OM is the sound of the universe and represents the union of mind-body-spirit, which is the goal of yoga. (Note that there are as many definitions for OM as there are stars in the sky but this is a basic definition for beginning to understand the concept!)

OM is significant as it is often used as part of a centering technique to focus the mind and move into deep relaxation or prepare us for what we are about to do. Experiencing the openness of the “O” sound and the vibration of the “M” sound can be helpful for drawing inward.

As you make the sound either quietly to yourself or out loud, allow it to increase your awareness and presence in the moment. In the words of Ram Dass – Be Here Now.

Ideas for beginning to practice with OM:

  1. First thing in the morning, sit up tall as you rise from bed and breathe in gently and on the exhale quietly voice the sound OM, repeat three times with the breath
  2. If you feel stressed or upset during the day, take a moment to breathe and repeat OM three times to yourself
  3. If you are getting ready for an important moment – such as a job interview, first date, big work presentation – use your OM practice to center yourself before launching in
  4. Before you go to bed, sit up tall and breathe in gently and on the exhale quietly say OM, then repeat three times
  5. Before you run… before you eat… before you speak… before you shop… before you check your mail… before you say, I love you… you get the picture
  6. As you practice with OM, gradually shift your experience to a heightened sense of relaxation with the goal of fully experiencing the sound

We will explore more meanings of OM and additional practices using the sound, but start with this technique to begin a new journey toward strengthening your mind-body-spirit connection through the power of yoga.

If you are uncomfortable with practicing OM, use your breath and focus on the inhale and the exhale as you slow your thoughts. Chanting OM or another mantra can be helpful to tune into your inner world, so over time you may want to try again and focus on the experience of OM without judgement or expectation.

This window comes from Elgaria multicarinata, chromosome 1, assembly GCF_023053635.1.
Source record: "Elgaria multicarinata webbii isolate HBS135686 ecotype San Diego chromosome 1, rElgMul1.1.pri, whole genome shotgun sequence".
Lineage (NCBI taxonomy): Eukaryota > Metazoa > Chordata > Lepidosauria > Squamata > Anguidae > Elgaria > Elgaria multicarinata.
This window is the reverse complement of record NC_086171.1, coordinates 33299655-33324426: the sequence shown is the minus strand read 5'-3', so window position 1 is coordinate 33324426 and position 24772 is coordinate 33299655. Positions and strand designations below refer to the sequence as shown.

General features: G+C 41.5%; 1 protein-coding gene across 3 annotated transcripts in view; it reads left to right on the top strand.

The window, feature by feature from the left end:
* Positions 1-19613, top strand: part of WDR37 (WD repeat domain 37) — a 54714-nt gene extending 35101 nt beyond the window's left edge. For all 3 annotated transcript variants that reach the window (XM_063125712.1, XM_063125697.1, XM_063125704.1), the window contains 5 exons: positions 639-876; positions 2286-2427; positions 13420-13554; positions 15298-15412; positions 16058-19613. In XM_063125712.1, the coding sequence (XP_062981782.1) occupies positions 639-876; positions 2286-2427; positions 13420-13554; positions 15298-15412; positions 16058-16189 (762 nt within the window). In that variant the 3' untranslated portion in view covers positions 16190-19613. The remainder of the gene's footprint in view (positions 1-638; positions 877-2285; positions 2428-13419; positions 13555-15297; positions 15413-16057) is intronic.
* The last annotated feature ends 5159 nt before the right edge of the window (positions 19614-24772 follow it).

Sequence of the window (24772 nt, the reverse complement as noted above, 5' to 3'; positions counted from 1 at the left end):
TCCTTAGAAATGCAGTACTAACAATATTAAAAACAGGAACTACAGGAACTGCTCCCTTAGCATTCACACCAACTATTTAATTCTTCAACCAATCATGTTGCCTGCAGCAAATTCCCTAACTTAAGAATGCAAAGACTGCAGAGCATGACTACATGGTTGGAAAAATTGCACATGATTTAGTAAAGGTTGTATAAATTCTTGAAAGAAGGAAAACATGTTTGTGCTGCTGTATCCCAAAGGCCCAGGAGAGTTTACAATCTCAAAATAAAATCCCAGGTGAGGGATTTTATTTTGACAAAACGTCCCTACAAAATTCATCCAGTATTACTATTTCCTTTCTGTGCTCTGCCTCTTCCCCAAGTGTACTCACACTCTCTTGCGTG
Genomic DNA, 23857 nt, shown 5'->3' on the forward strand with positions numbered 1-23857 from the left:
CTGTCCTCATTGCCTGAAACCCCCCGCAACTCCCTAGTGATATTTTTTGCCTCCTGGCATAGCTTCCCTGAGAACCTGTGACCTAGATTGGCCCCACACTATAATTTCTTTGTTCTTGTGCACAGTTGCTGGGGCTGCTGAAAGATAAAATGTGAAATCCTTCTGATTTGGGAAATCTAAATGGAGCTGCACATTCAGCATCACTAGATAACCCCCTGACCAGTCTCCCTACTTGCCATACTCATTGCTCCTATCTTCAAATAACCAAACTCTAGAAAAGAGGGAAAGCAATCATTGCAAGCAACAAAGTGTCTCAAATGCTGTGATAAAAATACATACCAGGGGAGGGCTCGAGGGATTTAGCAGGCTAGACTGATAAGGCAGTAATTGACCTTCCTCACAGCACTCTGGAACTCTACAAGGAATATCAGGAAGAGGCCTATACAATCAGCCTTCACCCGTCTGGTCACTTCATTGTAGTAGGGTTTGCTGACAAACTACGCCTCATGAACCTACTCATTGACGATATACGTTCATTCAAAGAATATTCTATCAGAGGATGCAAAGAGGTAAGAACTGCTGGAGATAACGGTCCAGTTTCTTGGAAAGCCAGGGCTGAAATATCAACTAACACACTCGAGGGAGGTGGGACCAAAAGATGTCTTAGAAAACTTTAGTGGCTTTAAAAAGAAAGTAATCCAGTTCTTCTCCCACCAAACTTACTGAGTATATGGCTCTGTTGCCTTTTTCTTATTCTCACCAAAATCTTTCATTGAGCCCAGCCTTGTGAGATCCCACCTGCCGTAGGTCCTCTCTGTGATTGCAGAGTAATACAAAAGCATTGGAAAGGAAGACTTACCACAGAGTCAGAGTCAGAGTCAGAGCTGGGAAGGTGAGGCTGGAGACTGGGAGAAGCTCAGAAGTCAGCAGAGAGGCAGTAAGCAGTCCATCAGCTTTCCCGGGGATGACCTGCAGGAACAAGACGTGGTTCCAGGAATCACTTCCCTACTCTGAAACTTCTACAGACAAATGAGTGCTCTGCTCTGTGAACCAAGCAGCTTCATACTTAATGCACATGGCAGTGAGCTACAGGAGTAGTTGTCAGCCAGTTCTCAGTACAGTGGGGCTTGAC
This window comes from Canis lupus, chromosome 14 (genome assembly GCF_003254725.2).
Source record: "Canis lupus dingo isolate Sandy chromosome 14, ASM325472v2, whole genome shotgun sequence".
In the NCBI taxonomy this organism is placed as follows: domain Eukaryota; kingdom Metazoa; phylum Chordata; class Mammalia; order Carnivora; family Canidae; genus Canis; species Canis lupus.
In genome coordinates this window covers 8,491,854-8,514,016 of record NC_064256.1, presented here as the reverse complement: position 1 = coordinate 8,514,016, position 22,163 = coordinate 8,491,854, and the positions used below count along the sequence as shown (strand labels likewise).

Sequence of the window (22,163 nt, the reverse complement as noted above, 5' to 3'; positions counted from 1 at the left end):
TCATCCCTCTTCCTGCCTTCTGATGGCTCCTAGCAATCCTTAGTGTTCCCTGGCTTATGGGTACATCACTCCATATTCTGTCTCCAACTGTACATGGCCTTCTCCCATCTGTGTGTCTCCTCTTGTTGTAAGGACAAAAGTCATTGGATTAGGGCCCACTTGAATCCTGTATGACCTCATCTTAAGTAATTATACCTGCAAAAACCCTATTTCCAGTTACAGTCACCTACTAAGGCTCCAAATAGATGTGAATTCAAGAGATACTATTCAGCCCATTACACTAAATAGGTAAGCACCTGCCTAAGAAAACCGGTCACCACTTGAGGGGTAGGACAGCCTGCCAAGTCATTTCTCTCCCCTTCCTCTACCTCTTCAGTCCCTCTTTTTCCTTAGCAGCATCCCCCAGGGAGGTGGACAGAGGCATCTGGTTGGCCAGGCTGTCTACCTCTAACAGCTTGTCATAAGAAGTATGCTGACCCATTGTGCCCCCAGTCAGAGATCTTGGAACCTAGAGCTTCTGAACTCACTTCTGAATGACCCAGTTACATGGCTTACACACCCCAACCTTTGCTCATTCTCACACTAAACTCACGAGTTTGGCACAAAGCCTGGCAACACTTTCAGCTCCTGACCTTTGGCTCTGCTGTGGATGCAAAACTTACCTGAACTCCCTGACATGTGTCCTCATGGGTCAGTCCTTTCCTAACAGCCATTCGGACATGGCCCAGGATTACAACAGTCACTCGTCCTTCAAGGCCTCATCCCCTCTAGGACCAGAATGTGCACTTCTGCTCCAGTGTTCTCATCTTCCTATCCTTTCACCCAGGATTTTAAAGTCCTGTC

The sound vibrations can be deeply meaningful and bring you closer to a pure experience state, so it may be worthwhile to try again as your relaxation practice deepens. Or it may just not be for you, which is fine as well. I encourage you to follow my blog as there may be other practices that are relevant and helpful to you.

Start with OM is personally relevant for me as this is the practice that I struggle with the most.

In lay terms, I have often run frantically into burning buildings filled with assumptions, fear and negativity rather than taking a moment to clear my mental slate and breathe through my OM practice. I dive into important conversations and meetings before taking a moment to draw inward and focus and clear my mind so that I am fully present and available to the people who need me the most.

Start with OM is a journey for me as well, to remind me to focus on the simple act of empowering my scared, hurt and frustrated inner child using OM.

I am thrilled to be starting this new journey with you, using OM as the light guiding us forward to greater peace, love and joy.

OM Shanti. Shanti. Shanti.